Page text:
Digital Sky Survey Detects New Stars in the Milky Way

Sharon Guynup
for National Geographic Today
January 31, 2003
Tools like the Hubble Space Telescope have given astronomers a new view of the cosmos, allowing them to gaze deep into the universe to observe far-off galaxies. But a new digital telescope here on Earth has opened a revelatory view of the universe as well as our own galactic neighborhood.

In 2001, an international consortium of about 200 astronomers began the Sloan Digital Sky Survey—the largest international astronomical survey ever undertaken--using a specialized telescope atop a peak in New Mexico's Sacramento Mountains.

Their mission: to map one-quarter of the entire universe out to 1 billion light years from Earth by 2005. It is expected that Sloan will find 500 million galaxies and a slightly larger number of stars—and will accurately chart their positions in the heavens.

"Sloan has changed the way that astronomers do astronomy," says Michael Turner, a cosmologist at the University of Chicago. "With Sloan, you can look at millions of objects: the structure of a galaxy or the universe."

The telescope was designed to see a much wider area of the sky than other telescopes—and uses new digital imaging technology and computer software to detect the dim, older stars that telescopes using photographic techniques missed. The universe contains many more of these faint stars than bright, hot stars.

Finding New Stars Close to Home

At last week's meeting of the American Astronomical Society meeting in Seattle, some of the excitement focused on discoveries much closer to home, including a previously unseen circle of stars surrounding the Milky Way.

What we uncovered was numerous stars that seemed to be where they didn't belong," says Brian Yanny, an astronomer at Fermi National Accelerator Laboratory in Batavia, Ill.

"The Milky Way resembles a big Frisbee," Yanny says. "We kept seeing these hot blue stars at a constant distance from the center of the galaxy that seemed to form a ring."

The ring was hidden from view behind stars and gases on the same visual plane as the Milky Way. But Sloan's digital cameras observe objects in the sky that appear in various colors according to their composition.

"These stars were bluer than stars of our sun's population, which are yellow or red," Yanny says. "This suggests that they were created at a different time or out of a different batch of gas."

How the Milky Way Formed

"The large area covered by Sloan and the accuracy of the multi-color observations allows us to revisit some of the classic questions in astronomy," said Yanny. "How did the Milky Way form? What does the galaxy look like as a whole?"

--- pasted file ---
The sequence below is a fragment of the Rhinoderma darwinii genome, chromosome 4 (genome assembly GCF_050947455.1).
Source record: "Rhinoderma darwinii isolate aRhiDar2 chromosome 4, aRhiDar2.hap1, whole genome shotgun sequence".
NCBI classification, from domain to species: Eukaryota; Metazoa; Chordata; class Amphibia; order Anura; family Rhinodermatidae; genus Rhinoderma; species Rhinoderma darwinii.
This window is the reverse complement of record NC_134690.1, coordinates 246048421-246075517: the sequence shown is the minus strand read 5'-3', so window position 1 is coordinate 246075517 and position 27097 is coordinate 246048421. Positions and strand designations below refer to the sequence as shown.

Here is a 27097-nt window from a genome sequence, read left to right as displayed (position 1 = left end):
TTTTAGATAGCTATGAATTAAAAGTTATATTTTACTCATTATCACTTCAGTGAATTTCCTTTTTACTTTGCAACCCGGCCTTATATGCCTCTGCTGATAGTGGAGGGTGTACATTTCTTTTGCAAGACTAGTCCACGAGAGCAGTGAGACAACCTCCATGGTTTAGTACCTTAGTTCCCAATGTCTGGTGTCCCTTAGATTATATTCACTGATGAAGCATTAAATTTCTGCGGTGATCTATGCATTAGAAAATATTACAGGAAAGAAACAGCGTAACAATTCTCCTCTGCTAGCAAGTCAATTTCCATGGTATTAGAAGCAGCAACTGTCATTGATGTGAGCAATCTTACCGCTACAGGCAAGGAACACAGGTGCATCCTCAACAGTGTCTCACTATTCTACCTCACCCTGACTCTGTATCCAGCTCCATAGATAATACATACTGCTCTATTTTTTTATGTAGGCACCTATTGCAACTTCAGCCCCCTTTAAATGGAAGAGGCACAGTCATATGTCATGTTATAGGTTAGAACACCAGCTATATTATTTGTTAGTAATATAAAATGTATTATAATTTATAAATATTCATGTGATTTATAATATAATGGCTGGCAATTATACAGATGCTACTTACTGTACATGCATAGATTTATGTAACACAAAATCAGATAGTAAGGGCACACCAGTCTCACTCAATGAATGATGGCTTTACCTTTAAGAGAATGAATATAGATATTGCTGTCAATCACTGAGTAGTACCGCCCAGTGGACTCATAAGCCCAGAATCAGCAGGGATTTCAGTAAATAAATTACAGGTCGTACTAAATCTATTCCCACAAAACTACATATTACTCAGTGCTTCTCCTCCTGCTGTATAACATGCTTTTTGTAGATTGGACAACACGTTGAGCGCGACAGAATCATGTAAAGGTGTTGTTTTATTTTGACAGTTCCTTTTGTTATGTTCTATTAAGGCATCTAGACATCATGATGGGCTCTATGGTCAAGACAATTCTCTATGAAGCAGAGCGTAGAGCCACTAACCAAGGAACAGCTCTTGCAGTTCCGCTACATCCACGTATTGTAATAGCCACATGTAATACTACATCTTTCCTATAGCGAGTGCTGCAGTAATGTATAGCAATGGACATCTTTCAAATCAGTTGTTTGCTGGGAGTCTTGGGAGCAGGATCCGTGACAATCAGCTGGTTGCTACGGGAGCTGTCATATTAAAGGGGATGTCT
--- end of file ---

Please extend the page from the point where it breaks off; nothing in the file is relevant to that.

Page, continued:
His team's hypothesis is that the ring may be the remains of a collision between the Milky Way and a smaller galaxy that happened billions of years ago. It's an indication that part of the Milky Way was formed by small galaxies joining together.

Astronomers believe that when small galaxies are pulled apart, the remains often form a stream of stars around larger galaxies.

Yanny and his colleagues estimate that this newly-discovered star belt is about 120,000 light years across. Gravity holds it in a circular orbit around the Milky Way.

"This ring is important because it lets us look at the motion of visible objects," Yanny says. "They give us clues to the nature of invisible dark matter pushing objects through space." Trying to understand the nature of dark matter—and what exactly it is—is the Holy Grail of astronomy.

Cataclysmic Binaries

Sloan is also revealing new space objects within the Milky Way itself. "We're finding a lot of stars in our own galaxy in the process," said Paula Szkody, an astronomer at the University of Washington in Seattle. Some of these are cataclysmic binary stars. These two-star systems are so named because they are no farther apart than the diameter of the sun, 864,000 miles (1.4 million kilometers).

"Many of them are close by—only 300 light-years away—but they are so faint we just couldn't see them before," says Szkody. (One light-year is 5.8 trillion miles or 9.5 trillion kilometers, the distance light travels in a vacuum in a year.) "Now we are finding out what's really around us. Sloan allows us to see the total population of stars in our galaxy."

These paired binary stars are made up of a cool, low-gravity red dwarf star that loses mass to a hotter, high-gravity white dwarf star.

"The theory was that cannibalism (among stars) was quite common," Turner says. "Now we're starting to find them."

Sixty percent of the stars in the sky are binaries, but most are light-years apart and don't interact. Szkody estimates that the Milky Way contains more than 1 million close binaries. But astronomers have detailed information on only a couple of hundred of them.

Using the Sloan telescope, astronomers have discovered a few hundred close binaries and expect to find at least 400 by the end of the survey.

Sloan is expanding the horizons of space. "All of a sudden, questions you couldn't ask can be addressed," said Turner. "What this illustrates is what an explosive period of discovery we're in astronomy because of these new instruments."

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